Long trips work this way.  We are privileged to leave our home, and normal rhythms of life for these summers.  We endeavor, in fact, to make such trips normal for us. Every trip ends, however, and all we can do now is post our photos, think back, and annoy our friends by saying “one time, in France…”

Thanks for reading.  Get on a bike and go outside if you haven’t in a while.  It’s a good time.


When you’re riding a tandem, it’s less like riding a bicycle, and more like riding a freight train, or a ship.  Like a freight train because it takes forever to gain momentum (although once it does, the Golden Tandem does NOT like to slow down), and like a ship because parking the GT anywhere is liking docking the Queen Mary.  It’s a slow, cumbersome, glorious machine.

When you have two tandems, you have a flotilla.  You manage corners en mass, signalling each other and scattering bemused pedestrians as you plow around the turn.  It’s rather giddy, to glide along in a tandem-fleet.  In Scotland with Peter and Gemma we rumbled along cliff edges and through the rain.  This week, with Ian’s parents, it was TANDEMONIUM along the Rhein in the sunshine.

Two tandems intensifies all aspects of the cycling experience.  We receive twice the number of comments, and turn twice the number of heads as we sail by.  We eat twice the amount of ice cream and at least ten times the amount of fruit (we’re not sure how this works out–ask Ian’s parents).  We are a traveling spectacle, and the traveling was spectacular.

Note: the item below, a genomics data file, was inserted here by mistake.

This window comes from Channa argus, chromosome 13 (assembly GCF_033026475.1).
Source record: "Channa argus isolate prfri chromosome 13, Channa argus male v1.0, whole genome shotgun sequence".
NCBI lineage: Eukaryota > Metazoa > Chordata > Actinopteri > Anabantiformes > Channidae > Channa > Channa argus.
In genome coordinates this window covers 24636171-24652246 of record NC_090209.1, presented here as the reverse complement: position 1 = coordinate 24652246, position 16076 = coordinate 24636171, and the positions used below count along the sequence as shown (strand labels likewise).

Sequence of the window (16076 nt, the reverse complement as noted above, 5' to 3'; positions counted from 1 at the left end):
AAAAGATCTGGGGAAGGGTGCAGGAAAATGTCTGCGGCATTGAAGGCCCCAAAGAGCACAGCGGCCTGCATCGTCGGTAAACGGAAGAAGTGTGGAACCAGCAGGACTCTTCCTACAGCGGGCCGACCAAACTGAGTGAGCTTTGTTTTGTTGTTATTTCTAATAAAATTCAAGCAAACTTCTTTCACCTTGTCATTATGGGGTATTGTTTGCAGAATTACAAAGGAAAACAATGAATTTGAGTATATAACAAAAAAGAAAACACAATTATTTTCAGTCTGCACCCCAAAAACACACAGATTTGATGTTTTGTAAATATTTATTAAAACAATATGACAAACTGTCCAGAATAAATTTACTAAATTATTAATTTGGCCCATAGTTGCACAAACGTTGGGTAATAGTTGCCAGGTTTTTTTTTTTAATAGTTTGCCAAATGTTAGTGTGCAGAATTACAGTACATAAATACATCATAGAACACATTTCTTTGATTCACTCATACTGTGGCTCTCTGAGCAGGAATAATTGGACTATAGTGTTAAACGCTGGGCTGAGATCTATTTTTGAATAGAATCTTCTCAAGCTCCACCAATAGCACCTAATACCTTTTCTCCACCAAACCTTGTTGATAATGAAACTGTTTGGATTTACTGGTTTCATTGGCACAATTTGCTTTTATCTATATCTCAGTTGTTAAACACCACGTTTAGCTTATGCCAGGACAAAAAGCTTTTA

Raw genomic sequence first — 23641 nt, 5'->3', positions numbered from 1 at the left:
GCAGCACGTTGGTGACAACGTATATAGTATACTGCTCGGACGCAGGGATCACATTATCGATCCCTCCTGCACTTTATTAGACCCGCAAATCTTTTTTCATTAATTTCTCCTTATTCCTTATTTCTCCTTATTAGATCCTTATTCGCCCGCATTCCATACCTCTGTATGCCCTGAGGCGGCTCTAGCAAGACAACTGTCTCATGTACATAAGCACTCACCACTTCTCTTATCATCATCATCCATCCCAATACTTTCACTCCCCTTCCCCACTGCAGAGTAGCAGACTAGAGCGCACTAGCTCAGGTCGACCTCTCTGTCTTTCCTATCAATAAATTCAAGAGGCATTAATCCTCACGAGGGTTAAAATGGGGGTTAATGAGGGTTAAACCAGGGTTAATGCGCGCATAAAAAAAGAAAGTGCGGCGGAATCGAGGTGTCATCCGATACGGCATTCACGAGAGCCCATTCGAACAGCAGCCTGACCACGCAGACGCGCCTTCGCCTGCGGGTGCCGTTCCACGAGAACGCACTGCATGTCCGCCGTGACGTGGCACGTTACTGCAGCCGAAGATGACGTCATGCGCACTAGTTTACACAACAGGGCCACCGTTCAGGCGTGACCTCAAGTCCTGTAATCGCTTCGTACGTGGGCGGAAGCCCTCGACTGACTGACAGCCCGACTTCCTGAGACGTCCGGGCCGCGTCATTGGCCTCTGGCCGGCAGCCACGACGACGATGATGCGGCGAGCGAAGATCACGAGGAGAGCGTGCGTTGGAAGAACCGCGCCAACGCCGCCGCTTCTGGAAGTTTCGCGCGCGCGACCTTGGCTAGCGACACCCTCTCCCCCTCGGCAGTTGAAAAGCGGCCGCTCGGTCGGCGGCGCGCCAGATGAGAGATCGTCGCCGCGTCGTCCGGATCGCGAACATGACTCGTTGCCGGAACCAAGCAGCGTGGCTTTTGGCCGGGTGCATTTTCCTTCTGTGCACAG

Day 48: July 25 Zürich to Gurtweil (Germany!), 54.2 miles

After a much needed day of rest, recuperation, and hygiene at Christine’s cousin’s home on the banks of the Zürich See, we reluctantly left the haven of the indoors to cycle north to the German border.  Renate housed us, fed us, gave us a TV to watch the Tour de France, and sent us on our way with ten or so kilos of food.  Not only that, but she cycled us to Zürich herself, and made sure we stopped at the Lindt factory along the way.  Renate was truly a Trail Angel, taking us in along the road.




It wasn’t long before we saw the Rhein and German flags flying on the northern shore.  Once again, thanks to the EU, our crossing was anti-climatic and simple.  Ian tends to get edgy around border authorities, so this was a good thing.  We celebrated our first evening in Germany with pizza and Rothaus Bier, the only beer for sale between the border and Freiburg.





Day 49: July 26, Gurtweil to Freiburg, 51.5 miles

Into the Schwartzwald!  So-named for a dark understory, the Wald in this area is indeed rather schwartz.  We climbed into the steep ridges of pine and dined by the Titisee, an uproariously trafficked tourist hotspot.  One man tried to sell Ian a cuckoo clock, while many, many people surreptitiously took pictures of us and the Golden Tandem.  Even a tandem alone can cause an uproar.




The Schwartzwald is famous for German kitsch and for scenery, and we found both.  After Titisee we once again climbed into the wooded hills to stumble across a Bergfest–real-deal oomp-pa-pa bands and lots of beer being dished out on the Berg.  SUPER SOUTHERN GERMAN.





Our day ended in the university town of Freiburg, only 30 miles from France.  We stayed with a lovely French couple, newly transplanted into Germany.